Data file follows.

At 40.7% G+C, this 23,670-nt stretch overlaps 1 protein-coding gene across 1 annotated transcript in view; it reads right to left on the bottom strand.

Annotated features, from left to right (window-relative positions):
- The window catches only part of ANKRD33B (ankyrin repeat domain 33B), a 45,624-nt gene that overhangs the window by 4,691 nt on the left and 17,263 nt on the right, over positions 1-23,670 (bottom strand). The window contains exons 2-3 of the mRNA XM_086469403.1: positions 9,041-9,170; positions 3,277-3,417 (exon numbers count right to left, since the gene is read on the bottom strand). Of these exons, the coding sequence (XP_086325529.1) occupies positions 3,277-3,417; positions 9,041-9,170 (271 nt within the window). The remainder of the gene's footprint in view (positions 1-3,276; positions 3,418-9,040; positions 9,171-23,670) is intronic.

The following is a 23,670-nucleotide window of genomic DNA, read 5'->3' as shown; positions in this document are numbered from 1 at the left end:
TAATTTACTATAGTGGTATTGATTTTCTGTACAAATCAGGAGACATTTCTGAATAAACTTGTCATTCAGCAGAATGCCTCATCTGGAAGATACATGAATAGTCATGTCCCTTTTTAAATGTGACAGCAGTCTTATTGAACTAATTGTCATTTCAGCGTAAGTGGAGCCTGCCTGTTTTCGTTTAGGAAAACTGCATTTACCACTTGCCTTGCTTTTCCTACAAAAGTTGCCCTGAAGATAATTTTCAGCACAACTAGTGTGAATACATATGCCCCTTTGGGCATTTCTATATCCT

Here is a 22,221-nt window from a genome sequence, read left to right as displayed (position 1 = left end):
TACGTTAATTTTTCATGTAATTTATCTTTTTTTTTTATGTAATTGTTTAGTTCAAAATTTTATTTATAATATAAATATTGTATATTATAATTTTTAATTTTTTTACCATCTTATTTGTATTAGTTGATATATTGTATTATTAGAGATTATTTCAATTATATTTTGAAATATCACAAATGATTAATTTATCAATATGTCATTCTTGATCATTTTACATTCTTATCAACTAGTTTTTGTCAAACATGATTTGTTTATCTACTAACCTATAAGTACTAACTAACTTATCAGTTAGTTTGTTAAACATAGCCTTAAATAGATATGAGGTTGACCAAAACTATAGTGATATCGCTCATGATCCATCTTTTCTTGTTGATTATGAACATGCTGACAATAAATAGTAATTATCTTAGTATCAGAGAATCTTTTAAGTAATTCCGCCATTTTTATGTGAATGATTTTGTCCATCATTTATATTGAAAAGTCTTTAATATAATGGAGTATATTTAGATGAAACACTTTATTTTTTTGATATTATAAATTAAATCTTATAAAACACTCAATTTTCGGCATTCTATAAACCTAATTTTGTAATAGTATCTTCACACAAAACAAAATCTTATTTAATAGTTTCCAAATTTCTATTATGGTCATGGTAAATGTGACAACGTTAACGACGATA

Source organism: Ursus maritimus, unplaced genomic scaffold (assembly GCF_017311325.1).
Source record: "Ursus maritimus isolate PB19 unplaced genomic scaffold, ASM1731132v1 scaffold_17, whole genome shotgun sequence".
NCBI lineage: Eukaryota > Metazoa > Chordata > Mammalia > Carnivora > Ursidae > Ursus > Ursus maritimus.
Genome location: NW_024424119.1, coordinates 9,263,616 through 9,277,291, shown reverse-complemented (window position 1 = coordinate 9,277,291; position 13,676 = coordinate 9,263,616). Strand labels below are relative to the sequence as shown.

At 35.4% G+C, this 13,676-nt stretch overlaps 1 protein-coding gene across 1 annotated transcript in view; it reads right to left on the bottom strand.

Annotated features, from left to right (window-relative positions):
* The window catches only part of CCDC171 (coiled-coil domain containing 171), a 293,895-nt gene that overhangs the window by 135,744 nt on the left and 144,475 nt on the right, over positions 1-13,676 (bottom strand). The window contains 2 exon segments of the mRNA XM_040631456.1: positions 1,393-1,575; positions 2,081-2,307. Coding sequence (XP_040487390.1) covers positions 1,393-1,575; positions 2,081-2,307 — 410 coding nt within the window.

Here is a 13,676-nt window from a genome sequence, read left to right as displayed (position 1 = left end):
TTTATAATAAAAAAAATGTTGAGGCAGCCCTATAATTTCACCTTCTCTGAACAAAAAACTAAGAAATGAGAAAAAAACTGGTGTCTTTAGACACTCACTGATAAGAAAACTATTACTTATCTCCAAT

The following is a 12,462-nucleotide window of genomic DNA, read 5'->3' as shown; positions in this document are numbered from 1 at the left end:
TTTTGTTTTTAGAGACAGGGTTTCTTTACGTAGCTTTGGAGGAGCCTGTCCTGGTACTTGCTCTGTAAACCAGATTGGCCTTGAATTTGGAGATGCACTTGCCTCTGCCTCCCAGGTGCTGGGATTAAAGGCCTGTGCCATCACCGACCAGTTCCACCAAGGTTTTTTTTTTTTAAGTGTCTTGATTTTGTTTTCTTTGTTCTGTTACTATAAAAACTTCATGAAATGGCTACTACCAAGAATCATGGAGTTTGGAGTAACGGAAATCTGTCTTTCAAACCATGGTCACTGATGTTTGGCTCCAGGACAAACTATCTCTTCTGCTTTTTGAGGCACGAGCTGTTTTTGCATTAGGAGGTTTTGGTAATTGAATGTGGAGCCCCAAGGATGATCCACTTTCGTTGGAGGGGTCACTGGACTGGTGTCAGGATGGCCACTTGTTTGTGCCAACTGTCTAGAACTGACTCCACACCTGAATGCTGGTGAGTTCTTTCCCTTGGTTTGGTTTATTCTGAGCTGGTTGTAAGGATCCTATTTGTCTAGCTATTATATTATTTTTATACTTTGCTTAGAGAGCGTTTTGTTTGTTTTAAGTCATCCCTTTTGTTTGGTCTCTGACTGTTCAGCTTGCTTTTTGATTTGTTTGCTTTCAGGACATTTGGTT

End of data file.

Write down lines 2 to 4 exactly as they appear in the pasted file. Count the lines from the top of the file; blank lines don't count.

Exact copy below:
Annotated features, from left to right (window-relative positions):
- The window catches only part of ANKRD33B (ankyrin repeat domain 33B), a 45,624-nt gene that overhangs the window by 4,691 nt on the left and 17,263 nt on the right, over positions 1-23,670 (bottom strand). The window contains exons 2-3 of the mRNA XM_086469403.1: positions 9,041-9,170; positions 3,277-3,417 (exon numbers count right to left, since the gene is read on the bottom strand). Of these exons, the coding sequence (XP_086325529.1) occupies positions 3,277-3,417; positions 9,041-9,170 (271 nt within the window). The remainder of the gene's footprint in view (positions 1-3,276; positions 3,418-9,040; positions 9,171-23,670) is intronic.

The following is a 23,670-nucleotide window of genomic DNA, read 5'->3' as shown; positions in this document are numbered from 1 at the left end: